CHICAGO (CBS) — John Madigan, a longtime fixture at CBS 2 and WBBM Newsradio, has died at the age of 94.
Madigan passed away in Florida due to complications from a stroke, his wife, Elizabeth Madigan told CBS 2 Tuesday morning.
Madigan began his career in the 1930s, finding work as a newspaper copy boy at the age of 16. He served in the U.S. Navy and worked as ship’s press officer during World War II.
LISTEN: WBBM Newsradio’s Regine Schlesinger reports
Upon returning, he became a reporter for the Chicago American, where he covered the infamous case of the “Lipstick Killer” who scrawled a message “For heavens sake catch me before I kill more” in lipstick in one of his victims’ apartments. William Heirens, the man convicted in 1946 of the murders of two women and a 6-year-old girl, himself died Monday at the age of 83.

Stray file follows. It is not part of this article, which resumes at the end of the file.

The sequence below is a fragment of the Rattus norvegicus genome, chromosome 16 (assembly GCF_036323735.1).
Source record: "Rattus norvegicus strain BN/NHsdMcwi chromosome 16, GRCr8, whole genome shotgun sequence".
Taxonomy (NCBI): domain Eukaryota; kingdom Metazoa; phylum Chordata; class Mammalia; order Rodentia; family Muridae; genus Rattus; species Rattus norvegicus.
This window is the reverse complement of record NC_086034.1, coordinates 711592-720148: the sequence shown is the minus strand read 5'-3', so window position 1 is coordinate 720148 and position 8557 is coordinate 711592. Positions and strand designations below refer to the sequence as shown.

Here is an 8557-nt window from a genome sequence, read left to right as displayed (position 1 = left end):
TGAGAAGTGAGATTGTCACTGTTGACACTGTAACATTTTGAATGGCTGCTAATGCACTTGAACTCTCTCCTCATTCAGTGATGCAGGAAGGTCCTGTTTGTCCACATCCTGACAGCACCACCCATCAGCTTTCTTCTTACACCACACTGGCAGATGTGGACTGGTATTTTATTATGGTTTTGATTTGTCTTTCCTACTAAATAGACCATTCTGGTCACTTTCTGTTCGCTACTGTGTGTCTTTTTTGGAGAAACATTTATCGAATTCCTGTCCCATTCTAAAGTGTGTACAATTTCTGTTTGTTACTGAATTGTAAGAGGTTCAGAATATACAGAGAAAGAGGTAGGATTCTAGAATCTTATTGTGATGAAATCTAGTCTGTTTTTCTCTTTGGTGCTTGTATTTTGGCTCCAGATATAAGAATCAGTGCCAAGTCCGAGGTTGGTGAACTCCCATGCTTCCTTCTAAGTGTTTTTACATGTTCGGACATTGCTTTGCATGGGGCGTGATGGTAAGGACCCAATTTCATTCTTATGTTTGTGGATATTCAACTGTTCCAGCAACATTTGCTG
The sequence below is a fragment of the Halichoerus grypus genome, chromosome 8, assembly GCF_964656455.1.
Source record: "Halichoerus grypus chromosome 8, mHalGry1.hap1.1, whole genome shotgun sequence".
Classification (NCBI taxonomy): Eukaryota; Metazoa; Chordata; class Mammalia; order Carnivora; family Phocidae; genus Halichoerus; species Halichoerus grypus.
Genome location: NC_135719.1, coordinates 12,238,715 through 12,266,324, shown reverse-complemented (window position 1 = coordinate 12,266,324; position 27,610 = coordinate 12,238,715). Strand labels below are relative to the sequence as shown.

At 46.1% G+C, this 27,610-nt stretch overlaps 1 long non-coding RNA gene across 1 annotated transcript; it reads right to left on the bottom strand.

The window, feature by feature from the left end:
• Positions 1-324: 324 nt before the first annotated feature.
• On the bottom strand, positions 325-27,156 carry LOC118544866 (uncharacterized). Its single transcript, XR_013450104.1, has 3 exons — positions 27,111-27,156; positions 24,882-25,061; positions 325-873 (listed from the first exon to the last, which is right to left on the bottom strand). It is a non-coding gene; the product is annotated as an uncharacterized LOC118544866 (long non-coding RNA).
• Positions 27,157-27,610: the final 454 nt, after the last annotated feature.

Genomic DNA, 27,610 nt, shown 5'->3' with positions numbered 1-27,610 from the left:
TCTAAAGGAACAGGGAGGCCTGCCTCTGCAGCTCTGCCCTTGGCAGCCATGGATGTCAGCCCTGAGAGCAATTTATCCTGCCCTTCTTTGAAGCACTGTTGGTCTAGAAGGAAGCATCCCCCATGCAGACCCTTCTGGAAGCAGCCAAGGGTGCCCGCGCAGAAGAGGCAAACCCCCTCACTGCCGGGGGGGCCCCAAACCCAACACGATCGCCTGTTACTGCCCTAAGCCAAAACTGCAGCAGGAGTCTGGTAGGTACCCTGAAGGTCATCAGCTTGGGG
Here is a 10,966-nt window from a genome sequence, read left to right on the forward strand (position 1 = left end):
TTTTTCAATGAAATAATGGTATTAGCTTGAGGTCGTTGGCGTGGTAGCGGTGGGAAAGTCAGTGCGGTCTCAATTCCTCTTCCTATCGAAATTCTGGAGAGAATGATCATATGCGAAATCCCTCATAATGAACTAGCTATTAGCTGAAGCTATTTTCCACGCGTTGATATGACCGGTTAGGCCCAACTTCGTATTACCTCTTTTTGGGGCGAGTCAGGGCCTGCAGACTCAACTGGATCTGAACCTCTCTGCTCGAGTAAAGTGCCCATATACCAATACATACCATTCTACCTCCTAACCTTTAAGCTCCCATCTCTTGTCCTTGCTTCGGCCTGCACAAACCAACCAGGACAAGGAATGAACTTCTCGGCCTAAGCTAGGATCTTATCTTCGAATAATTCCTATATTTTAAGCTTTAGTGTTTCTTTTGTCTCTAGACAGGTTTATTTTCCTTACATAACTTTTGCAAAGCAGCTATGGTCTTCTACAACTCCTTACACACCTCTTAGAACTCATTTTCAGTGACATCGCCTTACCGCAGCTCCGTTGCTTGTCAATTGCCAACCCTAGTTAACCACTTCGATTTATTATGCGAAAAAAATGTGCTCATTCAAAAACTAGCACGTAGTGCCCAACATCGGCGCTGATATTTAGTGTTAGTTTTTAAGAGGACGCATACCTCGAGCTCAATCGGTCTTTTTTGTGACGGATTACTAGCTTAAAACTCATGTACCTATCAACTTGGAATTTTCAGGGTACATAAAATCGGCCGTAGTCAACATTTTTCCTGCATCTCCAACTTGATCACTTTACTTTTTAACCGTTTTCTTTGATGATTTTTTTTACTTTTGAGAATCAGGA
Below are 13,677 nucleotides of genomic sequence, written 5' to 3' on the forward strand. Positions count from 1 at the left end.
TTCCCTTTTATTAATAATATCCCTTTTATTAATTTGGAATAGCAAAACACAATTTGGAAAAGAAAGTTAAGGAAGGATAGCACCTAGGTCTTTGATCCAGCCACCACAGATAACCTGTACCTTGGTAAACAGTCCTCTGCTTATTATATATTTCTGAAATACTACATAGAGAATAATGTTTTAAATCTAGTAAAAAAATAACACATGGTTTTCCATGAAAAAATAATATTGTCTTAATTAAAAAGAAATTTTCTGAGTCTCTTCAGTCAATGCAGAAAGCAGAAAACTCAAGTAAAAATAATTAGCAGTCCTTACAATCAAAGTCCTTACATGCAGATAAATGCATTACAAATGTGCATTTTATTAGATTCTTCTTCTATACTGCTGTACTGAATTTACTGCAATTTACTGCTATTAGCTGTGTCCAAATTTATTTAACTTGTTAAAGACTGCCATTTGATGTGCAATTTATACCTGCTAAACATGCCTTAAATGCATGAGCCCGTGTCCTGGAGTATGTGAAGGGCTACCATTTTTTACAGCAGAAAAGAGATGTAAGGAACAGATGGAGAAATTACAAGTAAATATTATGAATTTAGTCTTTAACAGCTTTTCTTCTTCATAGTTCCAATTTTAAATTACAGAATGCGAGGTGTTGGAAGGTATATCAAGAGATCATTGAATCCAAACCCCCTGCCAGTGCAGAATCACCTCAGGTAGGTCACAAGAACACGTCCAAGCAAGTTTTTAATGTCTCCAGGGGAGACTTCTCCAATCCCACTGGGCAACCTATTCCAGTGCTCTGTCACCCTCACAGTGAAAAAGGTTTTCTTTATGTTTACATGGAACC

In 1952, Madigan covered the first presidential campaign that used airplanes to move around the country.
After leaving the American that year, Madigan was hired by Newsweek and worked in Washington, D.C. Back in Chicago, he became the news director for CBS 2.
“CBS was his home,” Elizabeth Madigan said. “He hired Bill Kurtis and Walter Jacobson.”
He was the first moderator of “Face the Nation” and the first panelist on “What’s My Line.”
Madigan later headed upstairs at the old McClurg Court CBS headquarters to WBBM Newsradio, where he was part of the team that led the transition to the station’s all-news format in 1968. Madigan served as political editor and commentator at WBBM Newsradio for many years.
John Hultman was one of Madigan’s colleagues at WBBM Newsradio, and remembers how he could tap a vast network of sources from his days in Washington.
“He had, as a former White House correspondent with Newsweek magazine, he had a little black book with lots of names in it, and telephone numbers, for people who could talk to us about politics,” Hultman said, “and he would find them in a poker game or some club.”
Madigan was recognized by his signature outcue, “Newsradio Sssssseventy-eight!”
Madigan is the father of Amy Madigan, of “Field of Dreams” and “Twice in a Lifetime” fame. He is not related to John W. Madigan, the former chief executive officer of the Tribune Company.